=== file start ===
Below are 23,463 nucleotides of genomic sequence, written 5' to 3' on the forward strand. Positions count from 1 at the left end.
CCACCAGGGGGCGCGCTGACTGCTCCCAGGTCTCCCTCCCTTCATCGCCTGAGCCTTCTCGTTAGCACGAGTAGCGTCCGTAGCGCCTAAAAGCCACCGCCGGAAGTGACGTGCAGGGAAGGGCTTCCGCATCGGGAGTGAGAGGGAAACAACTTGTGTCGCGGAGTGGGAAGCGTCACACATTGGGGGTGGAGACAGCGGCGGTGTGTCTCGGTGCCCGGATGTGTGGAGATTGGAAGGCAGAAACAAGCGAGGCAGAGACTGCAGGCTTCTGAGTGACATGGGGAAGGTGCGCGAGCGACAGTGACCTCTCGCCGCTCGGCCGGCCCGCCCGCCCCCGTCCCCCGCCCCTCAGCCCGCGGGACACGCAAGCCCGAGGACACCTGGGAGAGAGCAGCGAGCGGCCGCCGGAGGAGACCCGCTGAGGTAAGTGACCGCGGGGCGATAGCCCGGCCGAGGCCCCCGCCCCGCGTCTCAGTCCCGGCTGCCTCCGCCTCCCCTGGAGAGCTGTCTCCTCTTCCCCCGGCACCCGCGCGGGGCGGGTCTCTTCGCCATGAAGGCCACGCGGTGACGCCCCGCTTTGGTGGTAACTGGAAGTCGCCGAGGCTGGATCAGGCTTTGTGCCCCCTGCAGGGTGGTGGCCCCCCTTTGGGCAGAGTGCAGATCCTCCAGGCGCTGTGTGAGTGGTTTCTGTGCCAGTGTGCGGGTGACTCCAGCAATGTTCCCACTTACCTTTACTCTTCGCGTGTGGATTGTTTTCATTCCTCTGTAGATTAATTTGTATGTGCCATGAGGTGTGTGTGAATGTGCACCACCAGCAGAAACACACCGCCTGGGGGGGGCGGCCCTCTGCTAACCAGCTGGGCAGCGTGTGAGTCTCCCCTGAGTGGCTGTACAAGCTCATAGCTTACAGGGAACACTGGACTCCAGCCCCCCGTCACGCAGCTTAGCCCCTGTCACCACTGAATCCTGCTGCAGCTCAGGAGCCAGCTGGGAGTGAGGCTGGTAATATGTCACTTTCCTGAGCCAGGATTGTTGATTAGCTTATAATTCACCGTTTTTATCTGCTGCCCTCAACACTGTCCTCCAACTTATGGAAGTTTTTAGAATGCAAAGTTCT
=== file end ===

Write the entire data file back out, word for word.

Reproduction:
Below are 23,463 nucleotides of genomic sequence, written 5' to 3' on the forward strand. Positions count from 1 at the left end.
CCACCAGGGGGCGCGCTGACTGCTCCCAGGTCTCCCTCCCTTCATCGCCTGAGCCTTCTCGTTAGCACGAGTAGCGTCCGTAGCGCCTAAAAGCCACCGCCGGAAGTGACGTGCAGGGAAGGGCTTCCGCATCGGGAGTGAGAGGGAAACAACTTGTGTCGCGGAGTGGGAAGCGTCACACATTGGGGGTGGAGACAGCGGCGGTGTGTCTCGGTGCCCGGATGTGTGGAGATTGGAAGGCAGAAACAAGCGAGGCAGAGACTGCAGGCTTCTGAGTGACATGGGGAAGGTGCGCGAGCGACAGTGACCTCTCGCCGCTCGGCCGGCCCGCCCGCCCCCGTCCCCCGCCCCTCAGCCCGCGGGACACGCAAGCCCGAGGACACCTGGGAGAGAGCAGCGAGCGGCCGCCGGAGGAGACCCGCTGAGGTAAGTGACCGCGGGGCGATAGCCCGGCCGAGGCCCCCGCCCCGCGTCTCAGTCCCGGCTGCCTCCGCCTCCCCTGGAGAGCTGTCTCCTCTTCCCCCGGCACCCGCGCGGGGCGGGTCTCTTCGCCATGAAGGCCACGCGGTGACGCCCCGCTTTGGTGGTAACTGGAAGTCGCCGAGGCTGGATCAGGCTTTGTGCCCCCTGCAGGGTGGTGGCCCCCCTTTGGGCAGAGTGCAGATCCTCCAGGCGCTGTGTGAGTGGTTTCTGTGCCAGTGTGCGGGTGACTCCAGCAATGTTCCCACTTACCTTTACTCTTCGCGTGTGGATTGTTTTCATTCCTCTGTAGATTAATTTGTATGTGCCATGAGGTGTGTGTGAATGTGCACCACCAGCAGAAACACACCGCCTGGGGGGGGCGGCCCTCTGCTAACCAGCTGGGCAGCGTGTGAGTCTCCCCTGAGTGGCTGTACAAGCTCATAGCTTACAGGGAACACTGGACTCCAGCCCCCCGTCACGCAGCTTAGCCCCTGTCACCACTGAATCCTGCTGCAGCTCAGGAGCCAGCTGGGAGTGAGGCTGGTAATATGTCACTTTCCTGAGCCAGGATTGTTGATTAGCTTATAATTCACCGTTTTTATCTGCTGCCCTCAACACTGTCCTCCAACTTATGGAAGTTTTTAGAATGCAAAGTTCT